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As Saint Vas'ishtha answered so,
Nor let the cow of plenty go,
The monarch, as a last resource,
Began to drag her off by force.
While the king's servants tore away
Their moaning, miserable prey,
Sad, sick at heart, and sore distressed,
She pondered thus within her breast:
'Why am I thus forsaken? why
Betrayed by him of soul most high.
Vas'ishtha, ravished by the hands
Of soldiers of the monarch's bands?
Ah me! what evil have I done
Against the lofty-minded one,
That he, so pious, can expose
The innocent whose love he knows?'
In her sad breast as thus she thought,
And heaved deep sighs with anguish fraught,
With wondrous speed away she fled,
And back to Saint Vas'ishtha sped.
She hurled by hundreds to the ground
The menial crew that hemmed her round,
And flying swifter than the blast
Before the saint herself she cast.
There Dapple-skin before the saint
Stood moaning forth her sad complaint,
And wept and lowed: such tones as come
From wandering cloud or distant drum.
'O son of Brahmá,' thus cried she,
'Why hast thou thus forsaken me,
That the king's men, before thy face,
Bear off thy servant from her place?'

Then thus the Bráhman saint replied
To her whose heart with woe was tried,
And grieving for his favourite's sake.
As to a suffering sister spake:
'I leave thee not: dismiss the thought;
Nor, duteous, hast thou failed in aught.
This king, o'erweening in the pride
Of power, has reft thee from my side.
Little, I ween, my strength could do
'Gainst him, a mighty warrior too,
Strong, as a soldier born and bred,--
Great, as a king whom regions dread.
See! what a host the conqueror leads,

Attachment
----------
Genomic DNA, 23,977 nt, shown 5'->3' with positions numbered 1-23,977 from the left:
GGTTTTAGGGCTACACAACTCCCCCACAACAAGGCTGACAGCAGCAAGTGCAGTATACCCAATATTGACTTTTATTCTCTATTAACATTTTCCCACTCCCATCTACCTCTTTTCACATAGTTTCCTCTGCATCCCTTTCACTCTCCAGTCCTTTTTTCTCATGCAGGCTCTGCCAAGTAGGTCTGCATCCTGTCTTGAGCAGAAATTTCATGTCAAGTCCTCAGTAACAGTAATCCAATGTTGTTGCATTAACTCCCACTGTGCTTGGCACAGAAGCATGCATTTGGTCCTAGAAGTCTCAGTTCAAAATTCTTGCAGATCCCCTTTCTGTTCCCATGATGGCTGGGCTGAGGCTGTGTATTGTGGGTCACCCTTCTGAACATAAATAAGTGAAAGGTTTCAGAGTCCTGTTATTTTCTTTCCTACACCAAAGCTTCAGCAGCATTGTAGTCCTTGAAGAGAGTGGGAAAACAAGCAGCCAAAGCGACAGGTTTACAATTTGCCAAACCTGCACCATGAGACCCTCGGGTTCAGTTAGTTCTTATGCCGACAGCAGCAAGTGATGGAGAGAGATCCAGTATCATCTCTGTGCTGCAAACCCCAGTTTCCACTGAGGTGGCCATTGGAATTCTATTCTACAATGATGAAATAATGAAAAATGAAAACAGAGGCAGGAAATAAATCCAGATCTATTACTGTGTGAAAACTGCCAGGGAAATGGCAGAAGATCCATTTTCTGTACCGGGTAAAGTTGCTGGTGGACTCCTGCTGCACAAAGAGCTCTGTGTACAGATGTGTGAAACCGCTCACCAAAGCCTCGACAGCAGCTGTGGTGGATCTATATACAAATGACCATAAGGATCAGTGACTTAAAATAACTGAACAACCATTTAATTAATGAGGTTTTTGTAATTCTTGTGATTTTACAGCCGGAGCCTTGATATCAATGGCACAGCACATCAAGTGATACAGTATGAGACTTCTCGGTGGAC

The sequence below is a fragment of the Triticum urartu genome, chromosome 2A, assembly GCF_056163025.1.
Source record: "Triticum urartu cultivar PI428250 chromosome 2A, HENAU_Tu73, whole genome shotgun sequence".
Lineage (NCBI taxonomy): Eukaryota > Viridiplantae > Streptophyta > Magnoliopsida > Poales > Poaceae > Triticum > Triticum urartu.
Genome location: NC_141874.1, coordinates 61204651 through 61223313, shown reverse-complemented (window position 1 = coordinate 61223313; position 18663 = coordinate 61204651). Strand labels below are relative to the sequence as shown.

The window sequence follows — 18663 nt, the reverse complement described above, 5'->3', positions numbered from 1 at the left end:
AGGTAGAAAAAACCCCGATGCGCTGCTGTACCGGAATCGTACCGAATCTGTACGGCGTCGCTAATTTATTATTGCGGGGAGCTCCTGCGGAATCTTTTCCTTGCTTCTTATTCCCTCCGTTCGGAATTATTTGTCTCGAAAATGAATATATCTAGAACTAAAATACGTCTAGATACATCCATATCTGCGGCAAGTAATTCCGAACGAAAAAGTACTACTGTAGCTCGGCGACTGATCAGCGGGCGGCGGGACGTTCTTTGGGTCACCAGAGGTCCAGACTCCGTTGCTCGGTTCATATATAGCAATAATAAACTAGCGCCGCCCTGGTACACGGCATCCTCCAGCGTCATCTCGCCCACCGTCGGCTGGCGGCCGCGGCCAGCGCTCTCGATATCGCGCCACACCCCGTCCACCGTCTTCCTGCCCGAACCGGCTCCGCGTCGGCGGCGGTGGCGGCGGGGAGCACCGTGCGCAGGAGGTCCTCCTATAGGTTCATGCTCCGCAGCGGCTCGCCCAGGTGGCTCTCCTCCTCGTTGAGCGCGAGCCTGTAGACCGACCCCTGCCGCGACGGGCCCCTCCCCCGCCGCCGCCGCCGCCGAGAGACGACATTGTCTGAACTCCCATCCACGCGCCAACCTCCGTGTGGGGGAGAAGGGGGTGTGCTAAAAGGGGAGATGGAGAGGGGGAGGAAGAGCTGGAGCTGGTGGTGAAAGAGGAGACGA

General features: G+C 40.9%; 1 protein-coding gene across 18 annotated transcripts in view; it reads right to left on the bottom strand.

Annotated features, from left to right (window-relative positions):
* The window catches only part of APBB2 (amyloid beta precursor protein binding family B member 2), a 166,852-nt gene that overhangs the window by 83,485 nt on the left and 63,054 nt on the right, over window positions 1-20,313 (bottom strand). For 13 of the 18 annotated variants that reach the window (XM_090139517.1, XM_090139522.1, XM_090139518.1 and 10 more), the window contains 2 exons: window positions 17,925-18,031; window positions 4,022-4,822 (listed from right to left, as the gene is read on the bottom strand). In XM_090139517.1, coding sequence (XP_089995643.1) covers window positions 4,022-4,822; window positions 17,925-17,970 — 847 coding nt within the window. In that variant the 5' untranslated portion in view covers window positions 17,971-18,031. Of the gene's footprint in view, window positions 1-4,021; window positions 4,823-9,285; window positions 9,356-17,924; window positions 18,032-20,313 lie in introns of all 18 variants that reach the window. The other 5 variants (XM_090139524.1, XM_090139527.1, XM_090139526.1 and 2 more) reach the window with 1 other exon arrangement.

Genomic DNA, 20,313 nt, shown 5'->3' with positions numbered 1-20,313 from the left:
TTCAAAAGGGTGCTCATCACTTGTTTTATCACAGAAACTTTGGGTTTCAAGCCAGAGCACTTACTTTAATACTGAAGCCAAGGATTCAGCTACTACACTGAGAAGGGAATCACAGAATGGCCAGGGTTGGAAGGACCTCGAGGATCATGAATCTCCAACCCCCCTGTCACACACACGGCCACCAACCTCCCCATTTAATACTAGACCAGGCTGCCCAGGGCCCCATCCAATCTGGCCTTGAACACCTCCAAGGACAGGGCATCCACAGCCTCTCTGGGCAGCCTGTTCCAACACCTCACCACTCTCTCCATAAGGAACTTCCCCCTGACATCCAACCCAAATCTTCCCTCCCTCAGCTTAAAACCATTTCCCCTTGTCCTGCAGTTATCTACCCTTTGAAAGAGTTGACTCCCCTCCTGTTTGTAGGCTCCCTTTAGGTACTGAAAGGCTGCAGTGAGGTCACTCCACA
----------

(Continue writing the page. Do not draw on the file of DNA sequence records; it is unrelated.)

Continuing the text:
With elephants, and cars, and steeds.
O'er countless bands his pennons fly;
So is he mightier far than I,'

p. 66

He spoke. Then she, in lowly mood,
To that high saint her speech renewed:
'So judge not they who wisest are:
The Brahman's might is mightier far.
For Brahmans strength from Heaven derive,
And warriors bow when Bráhmans strive.
A boundless power 'tis thine to wield:
To such a king thou shouldst not yield,
Who, very mighty though he be,--
So fierce thy strength,--must bow to thee.
Command me, Saint. Thy power divine
Has brought me here and made me thine;
And I, howe'er the tyrant boast,
Will tame his pride and slay his host.'
Then cried the glorious sage: 'Create
A mighty force the foe to mate,'

She lowed, and quickened into life,
Pahlavas, 1 burning for the strife,
King Vis'vámitra's army slew
Before the very leader's view.
The monarch in excessive ire,
His eyes with fury darting fire,
Rained every missile on the foe
Till all the Pahlavas were low.
She, seeing all her champions slain,
Lying by thousands on the plain.
Created, by her mere desire,
Yavans and S'akas, fierce and dire.
And all the ground was overspread
With Yavans and with S'akas dread:
A host of warriors bright and strong,
And numberless in closest throng:
The threads within the lotus stem,
So densely packed, might equal them.
In gold-hued mail 'gainst war's attacks,
Each bore a sword and battle-axe.
The royal host, where'er these came,
Fell as if burnt with ravening flame.

The monarch, famous through the world
Again his fearful weapons hurled,

That made Kámbojas, 1b Barbars, 2b all,
With Yavans, troubled, flee and fall.


66:1 It is well known that the Persians were called Pahlavas by the Indians. The S'akas are nomad tribes inhabiting Central Asia, the Scythes of the Greeks, whom the Persians also, as Herodotus tells us, called S'akas just as the Indians did. Lib. VII 64 οἱ γὰρ Πέρσαι πάντας τοὺς Σκύθας, καλέουσι Σάκας. The name Yavana seems to be used rather indefinitely for nations situated beyond Persia to the west.... After the time of Alexander the Great the Indians as well as the Persians called the Greeks also Yavans.' SCHLEGEL.

Lassen thinks that the Pahlavas were the same people as the Πάκτυες of Herodotus, and that this non-Indian people, dwelt on the north-west confines of India.

Next: Canto LV.: The Hermitage Burnt.